Remembering 1917: Russia’s Modern Counter-Revolution
On November 7, 2017, Marxists around the world celebrated the centenary of the world’s first successful socialist revolution. In Moscow, thousands of Russian partisans marched the streets, joined by comrades drawn from the world at large. It was on that day in 1917 that Vladimir Lenin’s Bolshevik Party took control of the Imperial capital of Petrograd, effectively bringing an end to Russian provisional government established earlier that same year. By 1918, the Tsar Nicholas II was dead. By 1920, the worker’s councils (Soviets) had prevailed in a bloody and protracted civil war against a coalition of liberal democrats and tsarist loyalists. For 7 decades, Marxist ideals would stand as a force to be reckoned with within Russia and globally, until the collapse of Lenin’s revolutionary project in 1991.
However, the centenary of the revolution received little fanfare from the Russian government. What official celebrations occurred on November 7th did little to honour the memory of the 1917 Revolution. Rather, state-sanctioned demonstrations recreated a historic military parade that occurred on November 7th, 1941, in which Red Army Soldiers marched directly from the Red Square to the front line. Russian President Vladimir Putin did not attend even this tangential celebration.
Ruling over the remnants of Lenin’s shattered empire, Vladimir Putin has been described by Russian politicians on both sides of the aisle as a “21st-century tsar”. Since assuming the office of president in 2000, maintaining domestic stability has been the rule of the game for Putin – often like the Tsars and Bolsheviks before him, by any means necessary. As a guiding principle of his government, Putin has often avoided any major reform, lest it lead to civil unrest. Nationalism both abroad and domestically has also been one of Putin’s most important tools: restoring a sense of national pride through an aggressive foreign policy in Chechnya, Crimea and Syria.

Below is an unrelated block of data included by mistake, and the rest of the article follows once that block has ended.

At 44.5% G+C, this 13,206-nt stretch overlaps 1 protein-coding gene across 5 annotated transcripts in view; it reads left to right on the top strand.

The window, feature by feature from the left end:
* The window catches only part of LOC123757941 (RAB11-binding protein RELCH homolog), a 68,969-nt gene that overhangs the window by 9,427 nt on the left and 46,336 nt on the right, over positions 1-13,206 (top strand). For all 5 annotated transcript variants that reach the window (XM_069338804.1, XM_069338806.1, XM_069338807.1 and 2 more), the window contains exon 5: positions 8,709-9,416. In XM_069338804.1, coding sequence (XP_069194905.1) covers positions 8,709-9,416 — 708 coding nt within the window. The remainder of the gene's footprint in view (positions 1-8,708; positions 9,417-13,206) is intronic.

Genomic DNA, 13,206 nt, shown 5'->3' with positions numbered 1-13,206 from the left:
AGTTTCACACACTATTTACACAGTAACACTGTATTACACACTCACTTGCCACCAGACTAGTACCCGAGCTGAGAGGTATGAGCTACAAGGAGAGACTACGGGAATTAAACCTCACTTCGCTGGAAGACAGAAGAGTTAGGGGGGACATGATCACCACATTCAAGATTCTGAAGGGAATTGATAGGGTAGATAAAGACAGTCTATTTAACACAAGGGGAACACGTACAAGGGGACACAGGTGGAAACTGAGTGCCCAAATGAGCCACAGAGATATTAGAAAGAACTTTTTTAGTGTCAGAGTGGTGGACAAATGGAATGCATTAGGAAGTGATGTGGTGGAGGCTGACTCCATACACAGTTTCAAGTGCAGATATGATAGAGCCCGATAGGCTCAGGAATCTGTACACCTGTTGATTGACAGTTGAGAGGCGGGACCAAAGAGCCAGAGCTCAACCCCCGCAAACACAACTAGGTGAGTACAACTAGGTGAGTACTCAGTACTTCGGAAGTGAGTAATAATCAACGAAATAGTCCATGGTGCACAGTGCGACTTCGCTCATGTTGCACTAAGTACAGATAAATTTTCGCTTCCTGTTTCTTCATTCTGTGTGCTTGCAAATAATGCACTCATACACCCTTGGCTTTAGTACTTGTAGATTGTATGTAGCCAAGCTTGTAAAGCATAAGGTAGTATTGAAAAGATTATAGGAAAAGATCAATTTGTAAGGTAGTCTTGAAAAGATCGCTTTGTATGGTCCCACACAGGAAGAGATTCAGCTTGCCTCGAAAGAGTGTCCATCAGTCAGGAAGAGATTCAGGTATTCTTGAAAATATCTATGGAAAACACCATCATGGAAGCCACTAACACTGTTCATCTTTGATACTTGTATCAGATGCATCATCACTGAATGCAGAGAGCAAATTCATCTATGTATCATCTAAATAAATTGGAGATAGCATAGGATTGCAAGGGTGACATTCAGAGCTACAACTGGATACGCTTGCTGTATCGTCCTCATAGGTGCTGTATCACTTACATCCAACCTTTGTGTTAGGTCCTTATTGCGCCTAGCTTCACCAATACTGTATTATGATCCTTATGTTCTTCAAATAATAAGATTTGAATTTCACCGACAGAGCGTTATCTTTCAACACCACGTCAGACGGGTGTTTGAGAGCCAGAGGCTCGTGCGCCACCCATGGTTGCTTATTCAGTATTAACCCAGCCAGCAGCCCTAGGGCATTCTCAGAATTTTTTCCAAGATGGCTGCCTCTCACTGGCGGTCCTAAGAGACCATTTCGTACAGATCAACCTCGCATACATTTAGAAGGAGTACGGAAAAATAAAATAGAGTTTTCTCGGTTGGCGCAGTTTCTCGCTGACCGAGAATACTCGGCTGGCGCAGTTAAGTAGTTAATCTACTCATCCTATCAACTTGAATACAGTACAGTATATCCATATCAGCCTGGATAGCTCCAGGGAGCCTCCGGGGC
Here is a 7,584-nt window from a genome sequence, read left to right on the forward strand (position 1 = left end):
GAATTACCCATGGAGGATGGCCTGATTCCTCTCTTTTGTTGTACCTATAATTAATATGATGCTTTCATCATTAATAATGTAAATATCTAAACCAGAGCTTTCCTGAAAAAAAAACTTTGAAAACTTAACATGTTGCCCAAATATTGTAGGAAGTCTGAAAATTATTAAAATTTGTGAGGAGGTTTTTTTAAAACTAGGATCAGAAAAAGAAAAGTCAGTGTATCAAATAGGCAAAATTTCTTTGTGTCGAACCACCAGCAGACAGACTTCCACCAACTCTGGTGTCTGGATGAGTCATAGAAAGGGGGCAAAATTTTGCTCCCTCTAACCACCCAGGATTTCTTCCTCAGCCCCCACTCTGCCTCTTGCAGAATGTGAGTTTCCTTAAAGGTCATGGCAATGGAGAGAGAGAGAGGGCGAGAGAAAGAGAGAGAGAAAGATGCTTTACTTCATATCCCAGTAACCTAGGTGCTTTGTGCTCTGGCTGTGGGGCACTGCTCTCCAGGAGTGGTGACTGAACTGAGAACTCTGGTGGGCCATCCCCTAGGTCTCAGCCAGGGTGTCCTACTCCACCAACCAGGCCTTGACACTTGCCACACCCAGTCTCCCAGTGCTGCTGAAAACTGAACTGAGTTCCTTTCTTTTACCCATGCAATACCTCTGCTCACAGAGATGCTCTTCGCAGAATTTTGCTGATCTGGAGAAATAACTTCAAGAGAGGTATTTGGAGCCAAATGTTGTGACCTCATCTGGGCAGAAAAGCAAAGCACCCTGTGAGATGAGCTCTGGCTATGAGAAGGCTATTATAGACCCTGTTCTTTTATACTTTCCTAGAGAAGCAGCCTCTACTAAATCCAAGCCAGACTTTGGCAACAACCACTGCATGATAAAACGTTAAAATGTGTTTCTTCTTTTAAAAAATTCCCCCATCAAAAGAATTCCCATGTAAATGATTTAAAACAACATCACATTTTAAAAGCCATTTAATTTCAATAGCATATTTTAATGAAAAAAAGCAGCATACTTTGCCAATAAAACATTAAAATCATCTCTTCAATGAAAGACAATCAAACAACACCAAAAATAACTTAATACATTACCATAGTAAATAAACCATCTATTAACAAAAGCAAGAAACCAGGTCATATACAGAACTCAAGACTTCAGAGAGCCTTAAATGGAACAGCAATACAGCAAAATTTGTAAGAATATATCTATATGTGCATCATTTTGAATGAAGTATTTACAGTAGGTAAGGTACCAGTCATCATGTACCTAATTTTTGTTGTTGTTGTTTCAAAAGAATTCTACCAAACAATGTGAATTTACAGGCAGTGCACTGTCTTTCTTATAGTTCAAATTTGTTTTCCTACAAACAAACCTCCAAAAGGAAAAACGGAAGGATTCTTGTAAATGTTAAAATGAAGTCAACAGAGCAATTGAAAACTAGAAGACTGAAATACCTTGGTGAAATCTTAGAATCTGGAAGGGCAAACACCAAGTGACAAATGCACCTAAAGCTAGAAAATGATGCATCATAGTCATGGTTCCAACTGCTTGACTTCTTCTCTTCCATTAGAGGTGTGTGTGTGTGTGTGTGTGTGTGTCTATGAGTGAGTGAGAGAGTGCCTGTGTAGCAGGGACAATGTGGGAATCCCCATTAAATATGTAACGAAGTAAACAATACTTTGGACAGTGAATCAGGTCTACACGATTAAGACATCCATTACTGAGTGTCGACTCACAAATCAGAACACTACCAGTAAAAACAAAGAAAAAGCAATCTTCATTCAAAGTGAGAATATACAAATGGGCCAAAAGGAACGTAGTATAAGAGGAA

Putin has also maintained stability in Russia via a system of patronage between state institutions and the financial elite. Emerging from the chaos of the 1990s, a unique oligarch class rose in Russia. Profiting off a Yeltsin-era scheme of granting shares in state enterprises in exchange for low-interest private loans, a privileged few, lucky enough to be in the right place at the right time, became incredibly wealthy. Early in Putin’s leadership, it was feared that the oligarchs would challenge the power of he presidency. Today, the state has struck a deal with the elite, guaranteeing their investments and monopolies in exchange for staying out of politics and supporting the president. This symbiotic relationship has not only guaranteed Putin’s grip on power, but has made him incredibly wealthy. Some speculate that he has now become one of the wealthiest oligarchs of all, with a net worth approaching 40 billion USD.